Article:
The licensed producers (LPs) have been stockpiling cannabis.

With over 7,000 kilograms of cannabis in their inventory, once they are allowed to sell to a recreational market, even through the mail, prices for cannabis will drop significantly.

You can’t flood the market with legal, recreational cannabis and not expect prices to fall.

But could BC Bud producers and vendors survive an environment where cannabis is $1 per gram?

This wouldn’t be the result of free-and-fair markets.

Safeway, for example, can’t reduce the rate of a certain vegetable by 75-90 per cent. For one, they’d lose money. But, moreover, their competitors wouldn’t be able to offer that steep discount and would have to refrain from selling that particular vegetable.

During this window, Safeway could buy up all the suppliers and distributors in Canada. Since this vegetable is no longer profitable for others, this gives Safeway a free hand to do as they please.

Then, once the competition is gone, prices rise back up to their market-clearing rate.

There are laws on the books to prevent this, but rules don’t stop people from acting. This is evident in the cannabis industry.

The reason Safeway, or any other business, have never done something like this is because if you were sitting on a board of directors and this was your plan to bankrupt the competition, no one would take you seriously.

So what prospect is there of this happening with cannabis?

Let’s go back to the Safeway example and assume that the vegetable in question was illegal but now is being introduced into a legal, regulated environment.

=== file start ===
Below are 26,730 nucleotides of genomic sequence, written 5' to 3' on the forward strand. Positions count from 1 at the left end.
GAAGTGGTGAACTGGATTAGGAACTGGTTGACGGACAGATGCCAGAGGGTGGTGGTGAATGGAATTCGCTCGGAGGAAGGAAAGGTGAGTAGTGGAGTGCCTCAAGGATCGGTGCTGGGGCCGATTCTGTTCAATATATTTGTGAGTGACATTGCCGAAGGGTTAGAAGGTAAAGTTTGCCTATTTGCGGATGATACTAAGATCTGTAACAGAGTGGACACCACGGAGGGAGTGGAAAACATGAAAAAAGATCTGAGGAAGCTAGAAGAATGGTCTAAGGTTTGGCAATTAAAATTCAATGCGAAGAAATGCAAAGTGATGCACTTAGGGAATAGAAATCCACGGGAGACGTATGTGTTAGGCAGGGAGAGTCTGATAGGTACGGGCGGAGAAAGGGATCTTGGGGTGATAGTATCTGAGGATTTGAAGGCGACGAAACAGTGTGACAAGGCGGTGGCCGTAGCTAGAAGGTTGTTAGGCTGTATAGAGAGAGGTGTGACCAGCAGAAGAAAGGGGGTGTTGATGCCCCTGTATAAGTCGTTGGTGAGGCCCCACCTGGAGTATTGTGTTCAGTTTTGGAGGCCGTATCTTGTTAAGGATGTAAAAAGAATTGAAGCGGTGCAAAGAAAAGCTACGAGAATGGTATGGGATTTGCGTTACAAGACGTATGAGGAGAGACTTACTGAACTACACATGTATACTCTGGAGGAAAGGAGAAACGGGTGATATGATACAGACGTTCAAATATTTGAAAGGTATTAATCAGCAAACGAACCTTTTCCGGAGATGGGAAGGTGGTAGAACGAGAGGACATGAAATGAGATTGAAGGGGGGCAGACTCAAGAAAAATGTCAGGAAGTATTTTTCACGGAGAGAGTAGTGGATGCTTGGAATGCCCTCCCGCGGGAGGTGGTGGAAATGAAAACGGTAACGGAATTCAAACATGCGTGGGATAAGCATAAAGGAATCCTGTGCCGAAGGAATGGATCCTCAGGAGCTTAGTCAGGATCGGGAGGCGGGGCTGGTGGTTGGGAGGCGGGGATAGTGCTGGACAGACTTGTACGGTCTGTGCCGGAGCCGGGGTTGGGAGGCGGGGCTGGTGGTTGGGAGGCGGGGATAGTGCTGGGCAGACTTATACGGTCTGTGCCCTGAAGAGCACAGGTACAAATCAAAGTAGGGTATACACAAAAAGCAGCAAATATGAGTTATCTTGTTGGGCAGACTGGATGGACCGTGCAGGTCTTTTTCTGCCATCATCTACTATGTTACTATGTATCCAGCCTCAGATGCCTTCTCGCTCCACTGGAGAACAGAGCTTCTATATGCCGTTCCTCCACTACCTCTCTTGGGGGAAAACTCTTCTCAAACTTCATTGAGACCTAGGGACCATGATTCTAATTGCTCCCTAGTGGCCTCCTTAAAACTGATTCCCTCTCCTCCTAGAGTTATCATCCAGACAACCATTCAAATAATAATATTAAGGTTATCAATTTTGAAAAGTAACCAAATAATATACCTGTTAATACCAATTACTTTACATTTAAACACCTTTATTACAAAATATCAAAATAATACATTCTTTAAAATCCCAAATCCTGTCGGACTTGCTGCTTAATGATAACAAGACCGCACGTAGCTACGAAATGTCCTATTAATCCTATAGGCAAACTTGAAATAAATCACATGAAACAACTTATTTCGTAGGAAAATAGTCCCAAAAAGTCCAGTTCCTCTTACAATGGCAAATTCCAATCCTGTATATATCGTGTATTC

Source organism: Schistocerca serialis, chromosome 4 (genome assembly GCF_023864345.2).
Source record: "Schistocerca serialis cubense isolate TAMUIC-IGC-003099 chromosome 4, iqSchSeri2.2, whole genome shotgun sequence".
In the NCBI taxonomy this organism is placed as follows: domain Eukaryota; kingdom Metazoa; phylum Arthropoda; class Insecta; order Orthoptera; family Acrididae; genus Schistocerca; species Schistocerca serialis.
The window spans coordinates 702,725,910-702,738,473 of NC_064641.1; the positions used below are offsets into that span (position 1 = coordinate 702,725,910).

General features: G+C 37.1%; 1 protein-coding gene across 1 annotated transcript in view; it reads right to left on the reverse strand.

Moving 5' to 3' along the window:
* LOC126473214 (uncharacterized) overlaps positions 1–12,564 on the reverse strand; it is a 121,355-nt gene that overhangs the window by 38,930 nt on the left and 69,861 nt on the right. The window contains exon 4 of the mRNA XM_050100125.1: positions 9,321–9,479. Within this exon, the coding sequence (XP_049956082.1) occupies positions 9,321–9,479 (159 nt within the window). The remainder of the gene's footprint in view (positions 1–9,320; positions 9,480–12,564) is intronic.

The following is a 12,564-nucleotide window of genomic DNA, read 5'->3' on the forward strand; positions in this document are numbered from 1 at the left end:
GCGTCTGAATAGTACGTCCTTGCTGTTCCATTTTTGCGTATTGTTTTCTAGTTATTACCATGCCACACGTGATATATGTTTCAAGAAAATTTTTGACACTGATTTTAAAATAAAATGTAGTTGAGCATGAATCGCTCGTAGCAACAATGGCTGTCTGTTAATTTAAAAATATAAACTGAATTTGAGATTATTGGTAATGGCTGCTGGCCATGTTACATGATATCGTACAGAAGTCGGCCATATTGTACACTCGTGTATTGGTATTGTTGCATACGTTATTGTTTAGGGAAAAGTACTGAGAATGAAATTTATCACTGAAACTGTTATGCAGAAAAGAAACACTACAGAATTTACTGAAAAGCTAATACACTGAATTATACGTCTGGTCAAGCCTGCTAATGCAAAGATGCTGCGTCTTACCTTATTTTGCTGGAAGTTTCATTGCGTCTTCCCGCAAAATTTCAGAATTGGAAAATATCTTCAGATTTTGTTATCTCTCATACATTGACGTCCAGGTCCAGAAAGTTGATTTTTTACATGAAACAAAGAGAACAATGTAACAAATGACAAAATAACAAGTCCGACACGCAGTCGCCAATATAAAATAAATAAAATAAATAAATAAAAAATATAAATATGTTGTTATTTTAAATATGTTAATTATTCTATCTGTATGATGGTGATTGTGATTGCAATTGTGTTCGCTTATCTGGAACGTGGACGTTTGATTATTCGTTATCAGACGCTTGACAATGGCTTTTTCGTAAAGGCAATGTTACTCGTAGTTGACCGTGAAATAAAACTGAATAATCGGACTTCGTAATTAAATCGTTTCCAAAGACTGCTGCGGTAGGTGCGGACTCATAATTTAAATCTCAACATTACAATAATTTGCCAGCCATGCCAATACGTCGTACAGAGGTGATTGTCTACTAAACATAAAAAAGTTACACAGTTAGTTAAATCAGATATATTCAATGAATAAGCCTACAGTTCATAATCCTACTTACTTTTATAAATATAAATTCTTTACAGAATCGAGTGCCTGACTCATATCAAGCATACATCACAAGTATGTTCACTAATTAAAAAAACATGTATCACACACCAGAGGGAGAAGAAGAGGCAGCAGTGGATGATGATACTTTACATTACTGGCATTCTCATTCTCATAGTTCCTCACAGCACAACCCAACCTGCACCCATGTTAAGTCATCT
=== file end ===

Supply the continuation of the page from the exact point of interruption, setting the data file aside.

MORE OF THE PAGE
In the meantime, Safeway can sell the vegetable in its pharmacy, but only to people with prescriptions. For whatever reason, instead of following supply and demand schedules, Safeway accumulates a large supply of the vegetable, more than what’s in demand.

In other words, they are stockpiling more than they are selling. I think you see where I’m going with this.

Once the government legalizes for everyone, Safeway can then send the product out to their shelves, and, with such a supply glut, can slash their prices.

Other producers and sellers of this vegetable, who haven’t been stockpiling, but, who have, in fact, been barred from even associating themselves with this “illegal” vegetable, can’t keep up.

The vegetable that may have sold for $3–7 a gram is now going for $1 until the supply glut is cleaned out and prices rise to better reflect supply and demand.

In the meantime, small-time producers can’t survive in a $1 a gram environment.

In addition to the regulatory burdens the government is placing on them (assuming they don’t outright ban them entirely), the small-time producers are at the mercy of large-scale producers who were legal before they were, and who stockpiled enough product to crash prices once the recreational market opened up.

Is this what will happen to cannabis? Will BC Bud die out regardless of how the federal government decides to regulate?

After all, that LP cannabis needs to go somewhere.

If LP cannabis is sold in a liquor store conglomerate for $1 a gram while dispensaries are raided and deemed “unsafe” by the political and media establishment — then what will happen to BC Bud farmers? Vendors? Extraction crews? Bakers?

How long can they survive in a market where the price of cannabis is artificially suppressed? Not forever, as I’m sure a low-price for cannabis will evoke busy-bodies to cry and wail about “addiction” and “the children.”

But what if the price of cannabis stays low long enough to clear out the excess LP supply and bankrupt the smaller producers?

Who will survive when cannabis is selling at $500 a pound?